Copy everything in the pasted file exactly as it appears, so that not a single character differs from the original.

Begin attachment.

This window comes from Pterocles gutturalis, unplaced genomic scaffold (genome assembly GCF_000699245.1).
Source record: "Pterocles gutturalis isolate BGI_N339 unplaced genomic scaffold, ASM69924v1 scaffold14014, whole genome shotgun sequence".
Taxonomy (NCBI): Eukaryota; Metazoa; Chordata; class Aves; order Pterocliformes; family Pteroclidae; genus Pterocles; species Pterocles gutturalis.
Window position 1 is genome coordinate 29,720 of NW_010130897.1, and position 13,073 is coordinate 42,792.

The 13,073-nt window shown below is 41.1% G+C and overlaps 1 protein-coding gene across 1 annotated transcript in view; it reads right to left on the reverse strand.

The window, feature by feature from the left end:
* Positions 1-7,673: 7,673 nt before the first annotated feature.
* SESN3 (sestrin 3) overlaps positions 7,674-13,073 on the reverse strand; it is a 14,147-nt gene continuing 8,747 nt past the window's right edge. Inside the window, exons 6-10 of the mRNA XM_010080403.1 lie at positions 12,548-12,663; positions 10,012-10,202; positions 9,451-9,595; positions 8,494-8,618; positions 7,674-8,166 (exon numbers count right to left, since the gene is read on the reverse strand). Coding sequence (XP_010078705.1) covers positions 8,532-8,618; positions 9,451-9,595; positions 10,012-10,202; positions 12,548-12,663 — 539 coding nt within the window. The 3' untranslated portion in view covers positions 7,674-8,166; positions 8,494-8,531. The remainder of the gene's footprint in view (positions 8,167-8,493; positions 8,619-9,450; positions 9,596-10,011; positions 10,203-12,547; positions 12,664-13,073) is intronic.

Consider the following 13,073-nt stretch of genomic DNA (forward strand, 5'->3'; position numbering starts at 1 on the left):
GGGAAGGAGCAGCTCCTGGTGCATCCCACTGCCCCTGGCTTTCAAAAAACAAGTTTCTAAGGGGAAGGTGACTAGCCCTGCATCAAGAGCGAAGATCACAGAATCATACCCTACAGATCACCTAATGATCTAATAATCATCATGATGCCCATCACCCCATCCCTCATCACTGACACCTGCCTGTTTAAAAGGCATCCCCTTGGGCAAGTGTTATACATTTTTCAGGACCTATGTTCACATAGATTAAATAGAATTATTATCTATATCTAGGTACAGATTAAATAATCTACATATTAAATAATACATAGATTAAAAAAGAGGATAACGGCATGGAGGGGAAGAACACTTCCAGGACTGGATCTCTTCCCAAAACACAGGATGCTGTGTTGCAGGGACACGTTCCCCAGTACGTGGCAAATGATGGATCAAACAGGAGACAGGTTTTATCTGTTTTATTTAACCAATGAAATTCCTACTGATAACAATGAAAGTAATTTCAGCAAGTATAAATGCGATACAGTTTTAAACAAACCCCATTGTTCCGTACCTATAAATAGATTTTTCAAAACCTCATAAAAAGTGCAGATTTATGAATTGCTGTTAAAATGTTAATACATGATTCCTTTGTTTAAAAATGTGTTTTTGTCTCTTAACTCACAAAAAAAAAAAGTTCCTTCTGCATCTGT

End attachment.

This window comes from Pterocles gutturalis, unplaced genomic scaffold (genome assembly GCF_000699245.1).
Source record: "Pterocles gutturalis isolate BGI_N339 unplaced genomic scaffold, ASM69924v1 scaffold14014, whole genome shotgun sequence".
Taxonomy (NCBI): Eukaryota; Metazoa; Chordata; class Aves; order Pterocliformes; family Pteroclidae; genus Pterocles; species Pterocles gutturalis.
Window position 1 is genome coordinate 29,720 of NW_010130897.1, and position 13,073 is coordinate 42,792.

The 13,073-nt window shown below is 41.1% G+C and overlaps 1 protein-coding gene across 1 annotated transcript in view; it reads right to left on the reverse strand.

The window, feature by feature from the left end:
* Positions 1-7,673: 7,673 nt before the first annotated feature.
* SESN3 (sestrin 3) overlaps positions 7,674-13,073 on the reverse strand; it is a 14,147-nt gene continuing 8,747 nt past the window's right edge. Inside the window, exons 6-10 of the mRNA XM_010080403.1 lie at positions 12,548-12,663; positions 10,012-10,202; positions 9,451-9,595; positions 8,494-8,618; positions 7,674-8,166 (exon numbers count right to left, since the gene is read on the reverse strand). Coding sequence (XP_010078705.1) covers positions 8,532-8,618; positions 9,451-9,595; positions 10,012-10,202; positions 12,548-12,663 — 539 coding nt within the window. The 3' untranslated portion in view covers positions 7,674-8,166; positions 8,494-8,531. The remainder of the gene's footprint in view (positions 8,167-8,493; positions 8,619-9,450; positions 9,596-10,011; positions 10,203-12,547; positions 12,664-13,073) is intronic.

Consider the following 13,073-nt stretch of genomic DNA (forward strand, 5'->3'; position numbering starts at 1 on the left):
GGGAAGGAGCAGCTCCTGGTGCATCCCACTGCCCCTGGCTTTCAAAAAACAAGTTTCTAAGGGGAAGGTGACTAGCCCTGCATCAAGAGCGAAGATCACAGAATCATACCCTACAGATCACCTAATGATCTAATAATCATCATGATGCCCATCACCCCATCCCTCATCACTGACACCTGCCTGTTTAAAAGGCATCCCCTTGGGCAAGTGTTATACATTTTTCAGGACCTATGTTCACATAGATTAAATAGAATTATTATCTATATCTAGGTACAGATTAAATAATCTACATATTAAATAATACATAGATTAAAAAAGAGGATAACGGCATGGAGGGGAAGAACACTTCCAGGACTGGATCTCTTCCCAAAACACAGGATGCTGTGTTGCAGGGACACGTTCCCCAGTACGTGGCAAATGATGGATCAAACAGGAGACAGGTTTTATCTGTTTTATTTAACCAATGAAATTCCTACTGATAACAATGAAAGTAATTTCAGCAAGTATAAATGCGATACAGTTTTAAACAAACCCCATTGTTCCGTACCTATAAATAGATTTTTCAAAACCTCATAAAAAGTGCAGATTTATGAATTGCTGTTAAAATGTTAATACATGATTCCTTTGTTTAAAAATGTGTTTTTGTCTCTTAACTCACAAAAAAAAAAAGTTCCTTCTGCATCTGT